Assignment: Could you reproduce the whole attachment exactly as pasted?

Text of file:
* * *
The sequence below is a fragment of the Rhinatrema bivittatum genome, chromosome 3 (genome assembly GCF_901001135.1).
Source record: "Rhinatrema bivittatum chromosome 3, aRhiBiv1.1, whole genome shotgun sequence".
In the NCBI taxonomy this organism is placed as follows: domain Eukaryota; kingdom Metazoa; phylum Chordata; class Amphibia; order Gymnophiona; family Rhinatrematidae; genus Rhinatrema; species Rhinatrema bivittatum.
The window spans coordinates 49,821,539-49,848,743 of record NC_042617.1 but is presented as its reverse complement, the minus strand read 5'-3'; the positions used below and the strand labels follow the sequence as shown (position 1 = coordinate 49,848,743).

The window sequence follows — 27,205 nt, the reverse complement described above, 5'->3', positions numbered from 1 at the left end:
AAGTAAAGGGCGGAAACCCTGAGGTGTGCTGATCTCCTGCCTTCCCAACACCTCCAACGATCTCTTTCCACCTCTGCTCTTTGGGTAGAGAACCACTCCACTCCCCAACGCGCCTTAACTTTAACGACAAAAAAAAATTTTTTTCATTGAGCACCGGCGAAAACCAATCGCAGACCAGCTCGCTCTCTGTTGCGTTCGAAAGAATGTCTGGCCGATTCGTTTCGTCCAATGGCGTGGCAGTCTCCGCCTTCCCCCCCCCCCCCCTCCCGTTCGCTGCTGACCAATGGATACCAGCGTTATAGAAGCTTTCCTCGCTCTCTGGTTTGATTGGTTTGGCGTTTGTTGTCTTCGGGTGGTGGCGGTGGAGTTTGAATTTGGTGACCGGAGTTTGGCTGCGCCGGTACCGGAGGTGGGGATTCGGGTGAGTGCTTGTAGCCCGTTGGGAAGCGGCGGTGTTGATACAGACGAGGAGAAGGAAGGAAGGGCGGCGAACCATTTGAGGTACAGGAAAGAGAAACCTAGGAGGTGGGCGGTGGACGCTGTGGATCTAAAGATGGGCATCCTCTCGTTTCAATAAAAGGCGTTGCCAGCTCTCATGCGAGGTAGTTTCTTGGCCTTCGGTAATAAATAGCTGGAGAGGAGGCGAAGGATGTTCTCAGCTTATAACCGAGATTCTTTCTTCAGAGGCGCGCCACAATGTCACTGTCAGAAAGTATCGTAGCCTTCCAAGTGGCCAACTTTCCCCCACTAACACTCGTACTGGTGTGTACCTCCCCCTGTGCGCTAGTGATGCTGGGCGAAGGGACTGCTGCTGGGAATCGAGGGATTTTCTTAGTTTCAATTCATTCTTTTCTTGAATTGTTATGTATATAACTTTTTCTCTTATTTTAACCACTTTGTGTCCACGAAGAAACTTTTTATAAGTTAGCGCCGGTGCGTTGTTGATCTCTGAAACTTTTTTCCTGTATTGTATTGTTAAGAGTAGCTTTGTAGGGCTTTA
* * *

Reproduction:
The sequence below is a fragment of the Rhinatrema bivittatum genome, chromosome 3 (genome assembly GCF_901001135.1).
Source record: "Rhinatrema bivittatum chromosome 3, aRhiBiv1.1, whole genome shotgun sequence".
In the NCBI taxonomy this organism is placed as follows: domain Eukaryota; kingdom Metazoa; phylum Chordata; class Amphibia; order Gymnophiona; family Rhinatrematidae; genus Rhinatrema; species Rhinatrema bivittatum.
The window spans coordinates 49,821,539-49,848,743 of record NC_042617.1 but is presented as its reverse complement, the minus strand read 5'-3'; the positions used below and the strand labels follow the sequence as shown (position 1 = coordinate 49,848,743).

The window sequence follows — 27,205 nt, the reverse complement described above, 5'->3', positions numbered from 1 at the left end:
AAGTAAAGGGCGGAAACCCTGAGGTGTGCTGATCTCCTGCCTTCCCAACACCTCCAACGATCTCTTTCCACCTCTGCTCTTTGGGTAGAGAACCACTCCACTCCCCAACGCGCCTTAACTTTAACGACAAAAAAAAATTTTTTTCATTGAGCACCGGCGAAAACCAATCGCAGACCAGCTCGCTCTCTGTTGCGTTCGAAAGAATGTCTGGCCGATTCGTTTCGTCCAATGGCGTGGCAGTCTCCGCCTTCCCCCCCCCCCCCCTCCCGTTCGCTGCTGACCAATGGATACCAGCGTTATAGAAGCTTTCCTCGCTCTCTGGTTTGATTGGTTTGGCGTTTGTTGTCTTCGGGTGGTGGCGGTGGAGTTTGAATTTGGTGACCGGAGTTTGGCTGCGCCGGTACCGGAGGTGGGGATTCGGGTGAGTGCTTGTAGCCCGTTGGGAAGCGGCGGTGTTGATACAGACGAGGAGAAGGAAGGAAGGGCGGCGAACCATTTGAGGTACAGGAAAGAGAAACCTAGGAGGTGGGCGGTGGACGCTGTGGATCTAAAGATGGGCATCCTCTCGTTTCAATAAAAGGCGTTGCCAGCTCTCATGCGAGGTAGTTTCTTGGCCTTCGGTAATAAATAGCTGGAGAGGAGGCGAAGGATGTTCTCAGCTTATAACCGAGATTCTTTCTTCAGAGGCGCGCCACAATGTCACTGTCAGAAAGTATCGTAGCCTTCCAAGTGGCCAACTTTCCCCCACTAACACTCGTACTGGTGTGTACCTCCCCCTGTGCGCTAGTGATGCTGGGCGAAGGGACTGCTGCTGGGAATCGAGGGATTTTCTTAGTTTCAATTCATTCTTTTCTTGAATTGTTATGTATATAACTTTTTCTCTTATTTTAACCACTTTGTGTCCACGAAGAAACTTTTTATAAGTTAGCGCCGGTGCGTTGTTGATCTCTGAAACTTTTTTCCTGTATTGTATTGTTAAGAGTAGCTTTGTAGGGCTTTA